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The Upstream Journal

A magazine on social justice since 1975

  • The critical voice of South Sudan: An interview with Mading Ngor

    The critical voice of South Sudan: An interview with Mading Ngor

  • Can we create a framework to help businesses prioritize human rights?

    Can we create a framework to help businesses prioritize human rights?

  • More than 109,000 children work in Cote d'Ivoire's cocoa industry...

    More than 109,000 children work in Cote d'Ivoire's cocoa industry...

The Upstream Journal

Journal

HudBay Minerals Inc. being taken to court in Ontario for operations in Guatemala

Angelica Choc.

Angelica Choc.

For the first time a lawsuit against a Canadian mining company over alleged human rights abuses abroad will be heard in a Canadian court. After opposing it for more than a year, HudBay Minerals Inc. has agreed to have the case heard by a Canadian court. But the company says that the charges should be thrown out, arguing that it cannot be tried in court here for the actions in Guatemala of its former foreign subsidiary at the time.

In what could potentially be a landmark ruling for Canadian corporate accountability, members of the Mayan Q’eqchi community of Lote Ocho have brought three lawsuits against HudBay Minerals Inc. in the superior court of Ontario.

The charges against Hudbay

One: In September 2010, Angelica Choc, widow of Q’eqchi’ community leader and teacher Adolfo Ich Chaman, filed a claim against HudBay Minerals and its subsidiaries HMI Nickel Inc. and Compania Guatemalteca de Niquel (CGN) for their responsibility in the death of her husband at the hands of security personnel employed at the Fenix mining project on September 27 2009, during a protest over the land occupation. She says that several people saw Adolfo Ich Chaman dragged away to a building on the mine site, where he was attacked with machetes and shot.

Hudbay denies security personnel were responsible. “Based on internal investigations and eye witness reports, HudBay and CGN are confident that CGN personnel were not involved in his death.” Continue Reading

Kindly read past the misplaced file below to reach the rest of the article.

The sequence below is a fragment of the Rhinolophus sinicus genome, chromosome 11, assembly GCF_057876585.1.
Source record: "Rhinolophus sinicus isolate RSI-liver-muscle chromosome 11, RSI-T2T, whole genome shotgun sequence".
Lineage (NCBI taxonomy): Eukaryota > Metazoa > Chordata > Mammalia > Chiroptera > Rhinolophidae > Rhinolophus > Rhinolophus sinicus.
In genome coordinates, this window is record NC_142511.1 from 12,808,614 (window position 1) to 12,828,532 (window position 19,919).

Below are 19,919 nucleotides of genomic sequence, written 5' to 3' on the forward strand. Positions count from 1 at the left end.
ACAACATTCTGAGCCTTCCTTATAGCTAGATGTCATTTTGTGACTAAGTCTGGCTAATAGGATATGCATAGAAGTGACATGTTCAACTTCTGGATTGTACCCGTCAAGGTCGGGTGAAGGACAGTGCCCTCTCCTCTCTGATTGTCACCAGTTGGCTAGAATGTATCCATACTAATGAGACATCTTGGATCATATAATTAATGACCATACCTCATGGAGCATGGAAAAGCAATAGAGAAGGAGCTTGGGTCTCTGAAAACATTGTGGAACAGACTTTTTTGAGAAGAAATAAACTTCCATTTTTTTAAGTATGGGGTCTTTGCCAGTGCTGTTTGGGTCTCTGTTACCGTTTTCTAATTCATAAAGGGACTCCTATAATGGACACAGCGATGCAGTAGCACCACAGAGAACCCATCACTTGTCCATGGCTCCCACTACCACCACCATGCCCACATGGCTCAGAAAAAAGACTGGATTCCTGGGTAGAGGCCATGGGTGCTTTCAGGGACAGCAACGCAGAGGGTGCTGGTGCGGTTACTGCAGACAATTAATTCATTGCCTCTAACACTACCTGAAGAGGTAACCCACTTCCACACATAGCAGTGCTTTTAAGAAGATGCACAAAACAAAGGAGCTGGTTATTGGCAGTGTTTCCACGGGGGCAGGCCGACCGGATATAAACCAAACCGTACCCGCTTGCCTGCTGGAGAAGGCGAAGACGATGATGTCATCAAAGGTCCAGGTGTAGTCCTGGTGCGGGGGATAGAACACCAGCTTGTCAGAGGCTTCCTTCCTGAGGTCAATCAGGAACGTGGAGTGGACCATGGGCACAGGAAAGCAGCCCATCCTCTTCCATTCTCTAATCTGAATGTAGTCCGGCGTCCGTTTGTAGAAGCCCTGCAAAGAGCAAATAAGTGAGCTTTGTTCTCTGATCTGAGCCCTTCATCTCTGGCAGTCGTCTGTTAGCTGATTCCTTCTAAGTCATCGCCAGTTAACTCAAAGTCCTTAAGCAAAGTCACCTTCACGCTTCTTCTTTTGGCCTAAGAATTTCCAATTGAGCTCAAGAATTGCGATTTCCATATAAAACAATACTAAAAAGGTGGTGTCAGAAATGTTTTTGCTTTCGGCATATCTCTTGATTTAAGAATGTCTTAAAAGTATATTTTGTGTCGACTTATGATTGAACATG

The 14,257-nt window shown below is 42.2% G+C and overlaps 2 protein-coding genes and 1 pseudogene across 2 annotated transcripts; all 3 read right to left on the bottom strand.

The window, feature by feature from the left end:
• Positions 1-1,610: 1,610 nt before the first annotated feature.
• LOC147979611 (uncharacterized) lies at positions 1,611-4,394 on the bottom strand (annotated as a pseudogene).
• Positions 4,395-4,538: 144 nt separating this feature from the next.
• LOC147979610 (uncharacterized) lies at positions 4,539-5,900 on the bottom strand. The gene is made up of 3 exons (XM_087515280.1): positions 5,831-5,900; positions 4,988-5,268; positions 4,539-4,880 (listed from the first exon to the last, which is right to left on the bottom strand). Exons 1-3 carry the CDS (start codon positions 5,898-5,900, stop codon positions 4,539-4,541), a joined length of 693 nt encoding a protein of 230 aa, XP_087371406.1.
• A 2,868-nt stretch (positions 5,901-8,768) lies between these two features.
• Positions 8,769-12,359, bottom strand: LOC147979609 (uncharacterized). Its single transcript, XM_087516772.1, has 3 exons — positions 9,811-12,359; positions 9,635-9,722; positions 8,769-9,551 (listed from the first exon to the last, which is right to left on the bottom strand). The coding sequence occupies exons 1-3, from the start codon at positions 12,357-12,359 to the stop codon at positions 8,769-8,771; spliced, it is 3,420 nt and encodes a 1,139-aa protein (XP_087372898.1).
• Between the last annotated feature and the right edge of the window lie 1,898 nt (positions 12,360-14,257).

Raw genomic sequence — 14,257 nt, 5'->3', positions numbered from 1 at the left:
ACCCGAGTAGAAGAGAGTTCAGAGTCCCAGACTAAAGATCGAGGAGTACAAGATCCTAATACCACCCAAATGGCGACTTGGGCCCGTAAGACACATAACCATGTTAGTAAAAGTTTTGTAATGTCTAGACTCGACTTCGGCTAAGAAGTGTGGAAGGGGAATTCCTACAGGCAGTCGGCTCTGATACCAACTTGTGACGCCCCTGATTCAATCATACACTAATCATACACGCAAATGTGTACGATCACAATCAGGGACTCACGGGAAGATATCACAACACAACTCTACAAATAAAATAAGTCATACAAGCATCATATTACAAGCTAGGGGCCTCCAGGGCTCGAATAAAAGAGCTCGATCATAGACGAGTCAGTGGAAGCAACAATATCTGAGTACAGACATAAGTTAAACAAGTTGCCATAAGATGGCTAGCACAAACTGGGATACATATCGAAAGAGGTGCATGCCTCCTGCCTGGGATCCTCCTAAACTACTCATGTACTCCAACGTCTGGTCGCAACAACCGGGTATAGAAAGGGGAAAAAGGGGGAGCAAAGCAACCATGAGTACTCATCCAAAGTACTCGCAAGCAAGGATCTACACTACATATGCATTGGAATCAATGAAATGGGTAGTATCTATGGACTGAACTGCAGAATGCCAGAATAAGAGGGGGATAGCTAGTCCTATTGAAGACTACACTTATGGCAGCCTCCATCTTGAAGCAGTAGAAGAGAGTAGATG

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  • 2014 / Mar
  • By Olivia Zeydler
  • 0
Journal

Business and Human Rights

business_zeydler

Monitoring the actions of corporations to ensure their accountability is a challenge. They work all over the world, under several jurisdictions, have power in the market economy, and operate on a large-scale, impacting the environment and the lives of many people.

Initiatives such as the UN Global Compact and the use of corporate social responsibility reports are ways that corporations voluntarily report on their impacts. But critics argue that these are insufficient, because they are nonbinding.

To create a more effective framework to help businesses prioritize human rights, in 2005 UN Secretary General Kofi Annan appointed John Ruggie of Harvard University. The result was the the UN Guiding Principles on Business and Human Rights, approved unanimously by the Human Rights Council in 2011.
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Journal

Cocoa industry and child labour

“There’s something that is really unsavory and horrible about companies, and the people that run those companies, being able to be so wealthy at the top of the supply chain. But at the bottom you see a level of exploitation that is almost unmatched. Still, the chocolate industry is transforming, and a good portion of that transformation is due to consumer pressure.” – Sean Rudolph, Campaigns Director, International Labour Rights Forum

A boy drying cocoa beans.

A boy drying cocoa beans.

70% of the cocoa exported worldwide comes from West Africa, primarily from Ghana and Cote D’Ivoire. More than 109,000 children in Cote d’Ivoire’s cocoa industry work in what the US Department of State calls one of the worst forms of child labour. 10,000 are estimated to be victims of human trafficking or enslavement.
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African countries take a hit in federal budget says Canadian Centre for Policy Alternatives

Excerpts from the CCPA’s Alternative Federal Budget 2013:

“Despite sometimes marginal increases in wealth, income is concentrated among a more wealthy minority and many people live precariously on the margins of poverty. Globalization and free trade may have brought with it growth in some parts of the world, but it certainly has not been equitable neither between countries and regions, nor within them.